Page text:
How the Left Learned to Hate Like the Right

I beg your pardon?

The lede: MARIETTA, Ga. — Shortly before President Trump’s swearing-in, I spoke to Steve Cohen, a liberal congressman from Tennessee, about his decision to skip the ceremony. Mr. Cohen said his horror of Mr. Trump almost made him understand how Tea Partyers might have felt under President Barack Obama. “I want my country back!” he said, echoing the right’s rallying cry.

Hasan Minhaj's Trump Bashing Comedy Routine at the White House Correspondents Dinner Annotated

Speaking of left and right and hating ...

The lede: Thank you, ladies and gentlemen. Welcome to the series finale of the White House correspondents’ dinner. Oh man.

Alec Baldwin Gets Under Trump's Skin

This is called a segue way. From someone roasting the President to someone toasting the President.

The lede: Alec Baldwin collapses onto his dressing-room couch at Saturday Night Live like a man participating too enthusiastically in a trust fall. He is 58 years old. He has three children under 4. He has been dividing what’s left of his time between filming a movie with Emilio Estevez in Cincinnati and answering the call from NBC whenever it comes, which, because of his now-signature portrayal of Donald Trump, has been many weeks this season. His appearances gather eyes like car accidents; some clips have been watched on YouTube more than 20 million times. Those legions of viewers have formed a kind of makeshift resistance, a community of the gaslit, together feeling a little less crazy for knowing that at least Alec Baldwin can see what they are seeing. Turning the president into a running joke might prove the most consequential work of his career. It’s at least been the most consuming.

Sins of Commission

This is a piece I think about or talk about at least every three months - mainly in regards to the action of the Texas Ranger. But it's still something. And it's even more something to think about how the State of Texas really hasn't done much to help the situations of their most unfortunate children.

The lede: IT BEGAN WITH A WORD ONLY A CHILD would use—“icky”—uttered in a place where innocence was commonly assumed to be dead. A conversation between a tormented teenager and a volunteer math tutor about sexual abuse at a high- security lockup in Pyote, about fifty miles west of Odessa, set in motion a chain of events that has led to the downfall of the executive director of the Texas Youth Commission (the state agency responsible for juvenile corrections), the ousting of its board, the dispatching of police to every juvenile facility in the state, and an opening for the kind of corrections reform not seen since federal judge William Wayne Justice assumed control of the state prison system in the eighties. In the wake of the scandal, conventional wisdom about our obligation to delinquent youth has moved a long way in a very short period of time. “They are criminals,” one agency supervisor told a reporter shortly after the story broke in February. “They are not children, as you keep calling them. They have survived in this world by learning how to manipulate and using it to their advantage.” Two weeks later, after the real story of what had happened at Pyote had become impossible to deny, a rural East Texas legislator named Jim McReynolds was almost in tears. “They’re God’s children,” he told a packed hearing room at the Capitol. “I read last night till I wanted to vomit.”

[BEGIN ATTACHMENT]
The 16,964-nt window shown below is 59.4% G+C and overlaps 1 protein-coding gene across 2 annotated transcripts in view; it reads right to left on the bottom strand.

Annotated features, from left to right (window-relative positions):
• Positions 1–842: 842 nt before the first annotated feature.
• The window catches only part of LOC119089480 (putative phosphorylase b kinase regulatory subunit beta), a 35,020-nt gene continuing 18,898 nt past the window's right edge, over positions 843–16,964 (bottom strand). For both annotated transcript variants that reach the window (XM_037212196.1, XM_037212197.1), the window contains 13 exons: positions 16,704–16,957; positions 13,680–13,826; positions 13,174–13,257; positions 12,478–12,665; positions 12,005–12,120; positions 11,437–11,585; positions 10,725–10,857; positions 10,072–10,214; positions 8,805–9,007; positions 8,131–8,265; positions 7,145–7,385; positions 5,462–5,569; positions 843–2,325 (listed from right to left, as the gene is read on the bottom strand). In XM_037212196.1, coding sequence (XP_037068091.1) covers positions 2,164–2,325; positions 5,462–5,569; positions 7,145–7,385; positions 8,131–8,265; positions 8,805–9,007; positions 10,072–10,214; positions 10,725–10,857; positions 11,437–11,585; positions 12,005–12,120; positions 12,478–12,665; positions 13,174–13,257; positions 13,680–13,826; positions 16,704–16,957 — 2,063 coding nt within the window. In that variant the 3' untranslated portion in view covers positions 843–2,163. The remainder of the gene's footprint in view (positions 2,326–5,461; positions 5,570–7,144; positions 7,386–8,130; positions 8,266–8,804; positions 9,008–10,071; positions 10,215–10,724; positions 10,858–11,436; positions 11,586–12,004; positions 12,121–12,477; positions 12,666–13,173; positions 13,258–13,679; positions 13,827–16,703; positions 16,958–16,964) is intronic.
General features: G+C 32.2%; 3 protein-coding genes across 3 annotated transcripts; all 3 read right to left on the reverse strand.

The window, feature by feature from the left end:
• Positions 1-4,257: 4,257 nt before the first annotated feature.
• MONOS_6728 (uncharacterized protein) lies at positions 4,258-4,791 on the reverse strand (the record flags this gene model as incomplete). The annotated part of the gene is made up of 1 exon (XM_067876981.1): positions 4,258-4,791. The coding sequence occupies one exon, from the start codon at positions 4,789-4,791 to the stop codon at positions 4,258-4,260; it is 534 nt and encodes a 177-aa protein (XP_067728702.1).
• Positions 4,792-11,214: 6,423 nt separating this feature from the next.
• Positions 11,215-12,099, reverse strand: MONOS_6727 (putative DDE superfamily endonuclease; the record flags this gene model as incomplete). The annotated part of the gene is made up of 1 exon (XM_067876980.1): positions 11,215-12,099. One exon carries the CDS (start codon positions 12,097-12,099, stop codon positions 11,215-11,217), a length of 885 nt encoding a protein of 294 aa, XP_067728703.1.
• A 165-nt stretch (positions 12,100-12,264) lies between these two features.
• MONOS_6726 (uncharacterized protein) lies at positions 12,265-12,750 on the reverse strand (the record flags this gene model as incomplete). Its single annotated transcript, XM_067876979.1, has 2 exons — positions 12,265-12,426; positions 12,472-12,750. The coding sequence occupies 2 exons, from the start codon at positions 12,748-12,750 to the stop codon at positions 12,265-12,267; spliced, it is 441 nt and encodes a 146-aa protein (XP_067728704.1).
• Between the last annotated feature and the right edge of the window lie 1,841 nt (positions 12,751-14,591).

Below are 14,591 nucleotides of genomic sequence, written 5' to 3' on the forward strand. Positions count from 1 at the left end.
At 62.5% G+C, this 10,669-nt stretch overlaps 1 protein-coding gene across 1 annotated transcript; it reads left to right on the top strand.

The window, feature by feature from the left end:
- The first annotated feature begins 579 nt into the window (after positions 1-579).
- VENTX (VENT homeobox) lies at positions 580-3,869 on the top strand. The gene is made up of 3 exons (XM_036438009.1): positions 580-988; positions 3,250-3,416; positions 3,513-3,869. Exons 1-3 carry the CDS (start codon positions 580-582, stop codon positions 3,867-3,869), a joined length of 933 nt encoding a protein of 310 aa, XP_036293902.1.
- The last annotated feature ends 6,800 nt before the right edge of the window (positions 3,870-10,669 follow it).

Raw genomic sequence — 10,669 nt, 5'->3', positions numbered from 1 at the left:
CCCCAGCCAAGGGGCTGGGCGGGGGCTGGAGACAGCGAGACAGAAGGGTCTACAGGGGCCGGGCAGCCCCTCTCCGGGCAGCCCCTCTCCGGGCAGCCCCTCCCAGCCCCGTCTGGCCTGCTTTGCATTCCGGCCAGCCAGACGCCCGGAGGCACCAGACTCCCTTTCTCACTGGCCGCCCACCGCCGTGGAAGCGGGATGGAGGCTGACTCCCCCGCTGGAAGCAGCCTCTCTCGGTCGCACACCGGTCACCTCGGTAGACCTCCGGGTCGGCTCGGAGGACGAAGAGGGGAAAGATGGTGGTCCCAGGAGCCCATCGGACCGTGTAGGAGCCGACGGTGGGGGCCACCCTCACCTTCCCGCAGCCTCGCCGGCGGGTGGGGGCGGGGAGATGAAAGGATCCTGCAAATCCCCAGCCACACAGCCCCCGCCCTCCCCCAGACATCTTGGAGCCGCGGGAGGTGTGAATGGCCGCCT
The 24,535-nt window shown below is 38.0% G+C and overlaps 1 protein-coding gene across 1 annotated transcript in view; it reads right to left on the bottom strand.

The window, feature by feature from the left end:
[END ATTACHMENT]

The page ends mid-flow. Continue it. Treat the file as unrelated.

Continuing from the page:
Brad Pitt Talks Divorce, Quitting Drinking, and Becoming a Better Man

The lede: Brad Pitt is making matcha green tea on a cool morning in his old Craftsman in the Hollywood Hills, where he's lived since 1994. There have been other properties in other places—including a château in France and homes in New Orleans and New York City—but this has always been his kids' “childhood home,” he says. And even though they're not here now, he's decided it's important that he is. Today the place is deeply silent, except for the snoring of his bulldog, Jacques.

How Brainstorming Not Ideas Sparks Creativity

This ties into a lot of things we've been grappling with recently at work. And I think if we'd have started with this, we'd be in a very different place.

This lede: Brainstorming has developed a fraught reputation, perhaps deservedly so. When groups of people are thrown together and expected to come up with original ideas, there is often too much pressure to be creative–resulting in ideas that are anything but.

https://www.nytimes.com/2017/04/18/dining/halal-cart-food-vendor-new-york-city.html?_r=0

Here's some things I really meant to read this week.

http://highline.huffingtonpost.com/articles/en/gun-violence/

https://www.bloomberg.com/news/articles/2016-06-09/how-intel-makes-a-chip

https://www.farnamstreetblog.com/2017/04/mental-model-hanlons-razor/

http://www.tampabay.com/projects/2017/investigations/florida-pinellas-auto-theft-kids-hot-wheels/car-theft-epidemic/

https://medium.com/cuepoint/how-long-can-i-listen-to-the-white-stripes-without-losing-my-fucking-mind-c1e0929c74c6

http://features.texasmonthly.com/editorial/the-trouble-with-innocence/

http://www.ozy.com/flashback/when-the-us-pushed-nearly-a-million-mexicans-back-across-the-border/76427

http://foreignpolicy.com/2017/04/25/the-sins-of-the-father-shall-not-be-visited-on-the-son-julius-ethel-rosenberg-robert-meeropol/

http://www.sbnation.com/a/future-of-football

Did you see something good this week? Drop me a comment below or shoot me an email ... colby at colby angus black dot com.

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